A Winter of Privation? What the Natural Gas Shortage Means for Germany

Gazprom is no longer delivering natural gas to Germany through the Nord Stream 1 pipeline. What does that mean for the coming winter? We have answers to the most pressing questions.
The landfall facilities of the Nord Stream 1 pipeline in Lubmin, Germany

The landfall facilities of the Nord Stream 1 pipeline in Lubmin, Germany

Foto: HANNIBAL HANSCHKE / REUTERS

The news that Gazprom sent west on Friday evening could hardly have been worded more awkwardly. During maintenance work at a compressor station near the Baltic Sea coast in Russia, a "leak of engine oil" had been discovered, the company announced. As a result, the turbine facility, which is used to send natural gas through the Nord Stream 1 pipeline to Germany, could no longer be safely operated. As such, Gazprom said, deliveries through the pipeline would be completely suspended.

Just a few months ago, the announcement would have been a complete disaster  for Germany's natural gas supplies. For years, Nord Stream 1 was the most important pipeline for gas imports to Germany, and Gazprom was by far the country's most important supplier. A suspension of supplies through the pipeline means that Germany is no longer able to plan on natural gas deliveries from Russia, even if the country's Federal Network Agency has its doubts as to whether the defects found are enough to justify a cessation of operations.

Either way, the consequences of Gazprom's announcement have been clear this week in Europe. On the European reference market TTF, natural gas prices on Monday were up to 30 percent higher than on Friday, while Germany's blue chip stock index, the DAX, plunged by up to 3 percent. Concern was widespread that the German economy would find itself in a tight spot this winter without natural gas from Russia.

On the other hand, ever since Moscow's invasion of Ukraine in February, Germany has been doing all it can to become independent of gas imports from Russia. The country's storage facilities are filling up and natural gas consumption, particularly in industry, has dropped significantly. So does that mean that the suspension of deliveries via Nord Stream 1 isn't such a big deal after all? We have compiled answers to the most important questions.

How badly will German natural gas supplies be affected by the suspension of Nord Stream 1 operations?

The discontinuation of gas deliveries from Russia is certainly a setback for German efforts to fill storage facilities to maximum capacity before the arrival of winter. And drives prices even higher. For the moment, though, no industrial operation or household must be concerned about a sudden suspension of gas supplies. Natural gas demand is rather low for the time being, and plenty of the fuel is being delivered from other countries, though at a much higher price.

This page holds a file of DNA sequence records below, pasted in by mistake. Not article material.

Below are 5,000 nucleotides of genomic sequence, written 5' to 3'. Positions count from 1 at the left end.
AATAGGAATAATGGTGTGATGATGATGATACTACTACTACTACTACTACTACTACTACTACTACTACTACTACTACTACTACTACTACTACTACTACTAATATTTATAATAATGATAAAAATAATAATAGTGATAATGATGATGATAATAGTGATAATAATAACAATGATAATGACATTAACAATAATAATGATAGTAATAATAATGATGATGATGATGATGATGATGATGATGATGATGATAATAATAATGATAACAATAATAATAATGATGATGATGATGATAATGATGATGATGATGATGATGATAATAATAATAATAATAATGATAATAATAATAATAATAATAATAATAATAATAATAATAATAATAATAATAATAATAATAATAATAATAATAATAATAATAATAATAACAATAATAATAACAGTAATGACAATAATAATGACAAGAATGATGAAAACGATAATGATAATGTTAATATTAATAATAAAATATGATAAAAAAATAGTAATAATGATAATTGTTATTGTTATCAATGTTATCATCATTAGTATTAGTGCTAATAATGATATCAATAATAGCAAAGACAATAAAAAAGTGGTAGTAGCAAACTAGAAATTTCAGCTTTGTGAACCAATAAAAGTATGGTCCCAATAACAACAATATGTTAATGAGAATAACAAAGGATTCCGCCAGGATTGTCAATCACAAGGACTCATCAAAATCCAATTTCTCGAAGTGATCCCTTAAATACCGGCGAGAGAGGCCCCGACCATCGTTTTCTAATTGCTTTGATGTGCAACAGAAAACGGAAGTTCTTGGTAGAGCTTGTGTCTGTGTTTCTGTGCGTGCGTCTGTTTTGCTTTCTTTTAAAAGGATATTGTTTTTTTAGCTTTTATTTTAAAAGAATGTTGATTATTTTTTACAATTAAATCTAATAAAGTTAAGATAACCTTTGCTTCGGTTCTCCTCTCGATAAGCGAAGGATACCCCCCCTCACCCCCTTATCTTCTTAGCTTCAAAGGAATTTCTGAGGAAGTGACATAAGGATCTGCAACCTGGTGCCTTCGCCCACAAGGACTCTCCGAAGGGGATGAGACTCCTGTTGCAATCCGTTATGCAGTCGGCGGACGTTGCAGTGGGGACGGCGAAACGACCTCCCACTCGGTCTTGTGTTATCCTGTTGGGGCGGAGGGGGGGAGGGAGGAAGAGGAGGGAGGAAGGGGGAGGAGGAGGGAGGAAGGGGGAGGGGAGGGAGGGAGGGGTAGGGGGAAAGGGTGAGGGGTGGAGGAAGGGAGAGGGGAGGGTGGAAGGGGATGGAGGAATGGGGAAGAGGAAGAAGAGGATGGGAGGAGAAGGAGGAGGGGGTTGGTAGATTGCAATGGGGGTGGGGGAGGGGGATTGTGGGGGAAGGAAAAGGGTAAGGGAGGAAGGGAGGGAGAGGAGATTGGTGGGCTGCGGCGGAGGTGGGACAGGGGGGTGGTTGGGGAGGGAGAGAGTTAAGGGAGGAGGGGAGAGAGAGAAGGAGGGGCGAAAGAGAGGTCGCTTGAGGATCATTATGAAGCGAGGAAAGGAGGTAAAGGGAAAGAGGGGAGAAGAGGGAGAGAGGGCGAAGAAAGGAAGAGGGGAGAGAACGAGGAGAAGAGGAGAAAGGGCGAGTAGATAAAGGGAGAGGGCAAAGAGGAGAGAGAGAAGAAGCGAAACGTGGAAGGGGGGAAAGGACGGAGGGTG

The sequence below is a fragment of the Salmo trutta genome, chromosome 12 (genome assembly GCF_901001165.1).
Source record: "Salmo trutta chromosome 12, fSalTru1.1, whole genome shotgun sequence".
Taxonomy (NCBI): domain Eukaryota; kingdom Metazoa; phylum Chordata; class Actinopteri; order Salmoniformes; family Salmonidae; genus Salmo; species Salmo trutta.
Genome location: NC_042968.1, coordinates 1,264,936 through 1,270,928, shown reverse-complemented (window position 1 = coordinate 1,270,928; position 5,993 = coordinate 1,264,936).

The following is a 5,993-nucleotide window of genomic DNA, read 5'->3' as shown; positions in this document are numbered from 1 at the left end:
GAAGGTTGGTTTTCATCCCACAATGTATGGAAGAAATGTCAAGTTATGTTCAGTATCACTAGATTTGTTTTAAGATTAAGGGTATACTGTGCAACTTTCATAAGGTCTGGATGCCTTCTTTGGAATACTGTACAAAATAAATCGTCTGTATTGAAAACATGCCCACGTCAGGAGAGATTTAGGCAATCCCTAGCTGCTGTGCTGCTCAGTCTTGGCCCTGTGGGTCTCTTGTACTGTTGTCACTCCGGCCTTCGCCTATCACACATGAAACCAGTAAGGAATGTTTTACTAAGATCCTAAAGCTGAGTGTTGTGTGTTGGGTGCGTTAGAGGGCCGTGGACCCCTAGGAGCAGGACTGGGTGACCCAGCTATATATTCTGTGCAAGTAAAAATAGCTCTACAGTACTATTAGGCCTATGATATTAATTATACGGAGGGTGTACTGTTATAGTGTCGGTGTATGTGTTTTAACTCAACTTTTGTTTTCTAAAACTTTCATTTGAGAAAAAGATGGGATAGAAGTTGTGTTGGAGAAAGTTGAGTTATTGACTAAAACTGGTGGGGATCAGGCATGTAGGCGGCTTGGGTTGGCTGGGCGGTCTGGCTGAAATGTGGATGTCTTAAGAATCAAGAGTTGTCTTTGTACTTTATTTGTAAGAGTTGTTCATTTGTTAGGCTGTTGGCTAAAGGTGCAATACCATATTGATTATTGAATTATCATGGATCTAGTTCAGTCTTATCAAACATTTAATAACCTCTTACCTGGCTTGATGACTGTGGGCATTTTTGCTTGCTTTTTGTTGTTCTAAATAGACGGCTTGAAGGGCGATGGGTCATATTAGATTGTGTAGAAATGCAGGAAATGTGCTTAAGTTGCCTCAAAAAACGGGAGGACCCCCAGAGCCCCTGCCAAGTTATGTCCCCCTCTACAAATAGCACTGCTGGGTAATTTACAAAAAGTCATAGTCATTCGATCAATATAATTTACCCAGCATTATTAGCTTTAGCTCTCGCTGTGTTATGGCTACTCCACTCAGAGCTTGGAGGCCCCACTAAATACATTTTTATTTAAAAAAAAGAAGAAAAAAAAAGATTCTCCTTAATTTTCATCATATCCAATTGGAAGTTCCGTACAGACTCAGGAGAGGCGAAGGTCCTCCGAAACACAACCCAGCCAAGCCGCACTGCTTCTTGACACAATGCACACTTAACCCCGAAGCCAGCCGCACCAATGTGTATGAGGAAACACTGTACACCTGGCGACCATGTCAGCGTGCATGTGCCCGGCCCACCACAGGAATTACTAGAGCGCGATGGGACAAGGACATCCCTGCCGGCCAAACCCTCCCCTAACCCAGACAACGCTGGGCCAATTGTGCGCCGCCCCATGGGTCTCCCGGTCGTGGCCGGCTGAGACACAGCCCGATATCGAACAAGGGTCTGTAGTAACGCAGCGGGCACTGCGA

In recent months, Germany has taken steps toward breaking its addiction to Russian natural gas, in part thanks to Gazprom's decision to limit supplies. Indeed, for several weeks prior to suspending deliveries completely, the state-owned company was only delivering a fifth of the normal amount through the Baltic Sea pipeline – and more recently, just a tenth of Germany's normal imports were arriving.

Can Germany survive the winter without Russian natural gas?

That question can't yet be conclusively answered, but the situation is far better now than just a few months ago. German natural gas storage facilities are filled to 86 percent capacity, a level that initial government plans had first foreseen for October.

On behalf of the Federal Network Agency, Trading Hub Europe a natural gas network cooperation founded in Germany in 2021, has purchased several billion cubic meters of natural gas in recent months. Consumers will face significant energy bills as a result, but supply security is at least safe for now.

The country's current reserves of 20 billion cubic meters would be sufficient for two winter months. But Germany will continue to receive natural gas deliveries – either through pipelines from Norway or in the form of liquefied natural gas (LNG). Germany's first two floating LNG terminals in Wilhelmshaven and Brunsbüttel are scheduled to begin operations toward the end of this year or early 2023.

Whether it will ultimately be sufficient depends on several factors. How cold will the winter be? How much natural gas will be delivered by other countries? How much natural gas will be necessary for electricity generation? Should the situation become concerning in these areas, then a fourth question will become of particular importance: To what degree will industry and private consumers be able to reduce consumption?

Have higher prices already resulted in lower natural gas consumption in Germany?

In the most energy-intensive industries, the spiraling prices have had their effect. Germany's largest industrial gas consumers used almost 19 percent less gas in the last full week of August than the average seen in the same time period last year, according to the Federal Network Agency. The agency says that weekly reductions since May have been between 3 and 27 percent.

"We shouldn't assume that we will be receiving natural gas this winter from Nord Stream 1."

German Economy Minister Robert Habeck